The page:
A sit down with a Side Hustler turned Entrepreneur
We spoke with Brand Strategist (amongst many other things), Daniel P. Calderon to get some insight on what it is like to be a Jack of all trades. Daniel is among a growing list of most influential entrepreneurs and leaders in the world of Side Hustling and is by all means someone we look up to having seen his professional and personal growth throughout the years. With the recent release of Unapologetic Me, semi finalist at the, Alternative Film Festival, we felt it was time to speak to the man behind it all!
Very excited to sit down with you! I know you have a busy schedule turning into a serial entrepreneur so let’s start off with the basic three “W’s” for those that may not know you.
Q: Who are you? Where are you from (born)? And what do you do?
Daniel: My name is Daniel P. Calderon, I’m from Brooklyn, NY, and I am a Brand Strategist and Film Producer.
Q: We were first introduced to you three years ago when you were Co-Founder of the Four-Thirty Agency and have since watched you indulge in many other endeavors. How would you describe your personal business and what it represents?
Daniel: I have about 10 different jobs so titling myself as a Brand Strategist was the best description I could find, LOL. My team and I help companies increase profitability through impactful branding, digital marketing and experiential events. I also produced my first film with Justin Dominic and a fantastic team combined of photo, music and dance artists. I will produce and participate in more films this year. My focus is to continue to tell stories that otherwise wouldn't be told. My representation matters and I cannot wait for anyone to tell my story.
Q: "Representation" has definitely become a key topic this year and the fight for it has definitely increased. What inspired you to take action to provide more outlets for representation?
Daniel: I have spent so much energy in creating pitch decks and etc. to hear a resounding amount of NO’s. At first, I felt that my ideas weren't good enough but I quickly learned that the research doesn't lie –– minority start-ups are severely underfunded. I refused to wait for my turn and started boot-strapping every financially viable idea I was passionate about. Through my many hard lessons, I felt it was necessary to share my experiences with other entrepreneurs so that I can help change the narrative one conversation –– and soon –– film at a time.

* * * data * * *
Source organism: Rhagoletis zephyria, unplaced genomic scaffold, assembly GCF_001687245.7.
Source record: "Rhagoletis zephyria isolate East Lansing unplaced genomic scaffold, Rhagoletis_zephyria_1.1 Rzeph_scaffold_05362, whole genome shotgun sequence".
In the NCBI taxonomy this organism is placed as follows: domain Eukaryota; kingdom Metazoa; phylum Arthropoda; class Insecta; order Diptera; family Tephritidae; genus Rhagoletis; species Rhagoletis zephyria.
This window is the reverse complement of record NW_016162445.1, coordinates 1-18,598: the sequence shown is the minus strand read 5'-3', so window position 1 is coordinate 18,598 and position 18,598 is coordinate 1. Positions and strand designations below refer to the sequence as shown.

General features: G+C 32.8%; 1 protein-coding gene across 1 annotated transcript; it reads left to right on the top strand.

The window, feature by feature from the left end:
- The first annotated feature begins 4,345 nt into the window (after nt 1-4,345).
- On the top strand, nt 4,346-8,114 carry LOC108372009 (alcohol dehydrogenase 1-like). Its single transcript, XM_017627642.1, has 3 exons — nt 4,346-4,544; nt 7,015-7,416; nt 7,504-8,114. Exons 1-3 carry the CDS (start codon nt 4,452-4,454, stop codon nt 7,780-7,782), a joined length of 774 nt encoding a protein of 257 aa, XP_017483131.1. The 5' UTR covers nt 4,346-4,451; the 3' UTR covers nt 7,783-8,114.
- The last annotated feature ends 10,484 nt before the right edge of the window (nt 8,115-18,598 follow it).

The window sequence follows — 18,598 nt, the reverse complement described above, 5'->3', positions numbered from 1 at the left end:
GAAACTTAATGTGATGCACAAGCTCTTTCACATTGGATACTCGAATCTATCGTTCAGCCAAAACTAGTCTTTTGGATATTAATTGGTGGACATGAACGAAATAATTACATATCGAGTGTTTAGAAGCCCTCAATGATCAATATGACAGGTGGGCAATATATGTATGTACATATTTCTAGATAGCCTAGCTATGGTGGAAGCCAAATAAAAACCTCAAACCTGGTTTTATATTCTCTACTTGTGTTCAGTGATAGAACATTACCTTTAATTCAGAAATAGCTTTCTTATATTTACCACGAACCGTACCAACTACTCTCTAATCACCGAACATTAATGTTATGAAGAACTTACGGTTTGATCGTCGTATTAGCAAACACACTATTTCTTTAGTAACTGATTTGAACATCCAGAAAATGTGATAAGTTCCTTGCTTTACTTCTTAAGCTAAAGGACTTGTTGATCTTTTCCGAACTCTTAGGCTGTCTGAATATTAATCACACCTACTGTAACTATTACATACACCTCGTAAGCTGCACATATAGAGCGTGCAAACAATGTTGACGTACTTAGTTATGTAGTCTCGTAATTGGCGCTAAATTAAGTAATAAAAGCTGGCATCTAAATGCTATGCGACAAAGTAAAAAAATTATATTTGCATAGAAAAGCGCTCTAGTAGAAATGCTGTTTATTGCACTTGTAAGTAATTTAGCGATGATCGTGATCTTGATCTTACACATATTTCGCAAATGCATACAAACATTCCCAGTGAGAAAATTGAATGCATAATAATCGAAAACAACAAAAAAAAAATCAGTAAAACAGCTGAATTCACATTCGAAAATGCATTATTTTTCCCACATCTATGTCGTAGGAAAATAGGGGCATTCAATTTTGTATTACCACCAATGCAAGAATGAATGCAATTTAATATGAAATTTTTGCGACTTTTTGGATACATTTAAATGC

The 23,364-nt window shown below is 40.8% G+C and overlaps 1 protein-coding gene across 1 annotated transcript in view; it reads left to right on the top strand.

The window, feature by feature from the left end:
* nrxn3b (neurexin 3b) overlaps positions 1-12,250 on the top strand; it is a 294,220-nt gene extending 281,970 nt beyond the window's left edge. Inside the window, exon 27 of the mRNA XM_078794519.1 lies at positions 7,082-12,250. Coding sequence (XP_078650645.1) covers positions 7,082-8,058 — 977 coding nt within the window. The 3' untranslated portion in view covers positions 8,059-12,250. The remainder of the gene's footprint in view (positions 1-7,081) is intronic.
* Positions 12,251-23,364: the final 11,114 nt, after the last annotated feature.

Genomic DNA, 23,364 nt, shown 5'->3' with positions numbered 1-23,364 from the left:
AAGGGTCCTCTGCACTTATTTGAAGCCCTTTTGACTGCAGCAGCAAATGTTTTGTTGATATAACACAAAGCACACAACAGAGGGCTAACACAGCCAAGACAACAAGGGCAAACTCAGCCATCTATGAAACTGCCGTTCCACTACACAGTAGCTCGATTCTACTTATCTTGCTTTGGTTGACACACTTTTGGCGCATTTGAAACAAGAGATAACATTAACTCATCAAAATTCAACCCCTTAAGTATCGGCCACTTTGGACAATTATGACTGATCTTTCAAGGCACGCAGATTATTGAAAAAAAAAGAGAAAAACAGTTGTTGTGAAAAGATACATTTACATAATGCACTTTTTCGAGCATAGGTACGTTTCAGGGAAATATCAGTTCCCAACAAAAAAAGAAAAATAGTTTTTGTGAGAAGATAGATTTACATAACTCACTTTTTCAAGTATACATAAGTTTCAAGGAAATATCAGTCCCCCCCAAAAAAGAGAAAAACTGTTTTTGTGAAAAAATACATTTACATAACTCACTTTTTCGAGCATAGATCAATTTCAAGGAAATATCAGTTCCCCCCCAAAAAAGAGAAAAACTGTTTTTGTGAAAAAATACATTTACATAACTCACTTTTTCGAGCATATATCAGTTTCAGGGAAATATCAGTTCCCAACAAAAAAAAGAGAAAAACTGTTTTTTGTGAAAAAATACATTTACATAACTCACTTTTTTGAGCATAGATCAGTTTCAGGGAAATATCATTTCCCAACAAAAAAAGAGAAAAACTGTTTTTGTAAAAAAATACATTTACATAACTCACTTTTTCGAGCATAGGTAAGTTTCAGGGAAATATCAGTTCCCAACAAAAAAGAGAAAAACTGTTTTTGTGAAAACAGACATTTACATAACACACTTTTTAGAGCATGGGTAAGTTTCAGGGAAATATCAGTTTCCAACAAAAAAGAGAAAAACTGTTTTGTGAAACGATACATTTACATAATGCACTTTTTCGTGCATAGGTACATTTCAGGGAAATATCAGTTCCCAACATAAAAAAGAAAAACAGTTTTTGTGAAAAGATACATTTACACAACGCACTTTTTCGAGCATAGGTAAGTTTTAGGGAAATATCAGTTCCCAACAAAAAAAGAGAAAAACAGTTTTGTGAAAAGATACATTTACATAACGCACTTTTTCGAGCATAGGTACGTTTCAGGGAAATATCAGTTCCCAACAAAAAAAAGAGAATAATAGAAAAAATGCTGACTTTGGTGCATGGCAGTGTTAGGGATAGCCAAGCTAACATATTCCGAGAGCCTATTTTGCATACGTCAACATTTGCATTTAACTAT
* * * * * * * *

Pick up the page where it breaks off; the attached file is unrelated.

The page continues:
Q: You make mention of your team often. From experience, we know that finding not only a trustworthy business partner, but a trustworthy team is generally difficult. What practices do/did you incorporate to ensure you chose a strong team that share your vision?
Daniel: This is an important question. Friendships, romantic relationships or a talented stranger all can make great business partners. I have had a couple of failed partnership in all of these categories and the biggest lesson I have learned is to ensure I enter agreements and ask uncomfortable question before I jump all the way in. One tip I will share, is to create an exit strategy with your business partner while things are good, because it can be close to impossible to amicably make a decision when the relationship is not as pleasant. Failed business partnership relationship doesn't necessarily mean that the other partner isn't a good business person or a good human being – it just means that chemistry isn't great. Breathe and then continue to be brilliant.
Q: On the topic of unpleasant and uncomfortable, could you share some of the struggles that came with building your business?
Daniel: There are too many struggles to list hahaha. In my experience, one of my biggest struggles was access. I still have to fight hard for access to business resources (besides what's Google-able), of course funding, and powerful networks.
Q: One of our main missions at Curated Vibes is to help the Side Hustler build and develop meaningful connections morphing their network to feel more like a community. What does Community mean to you?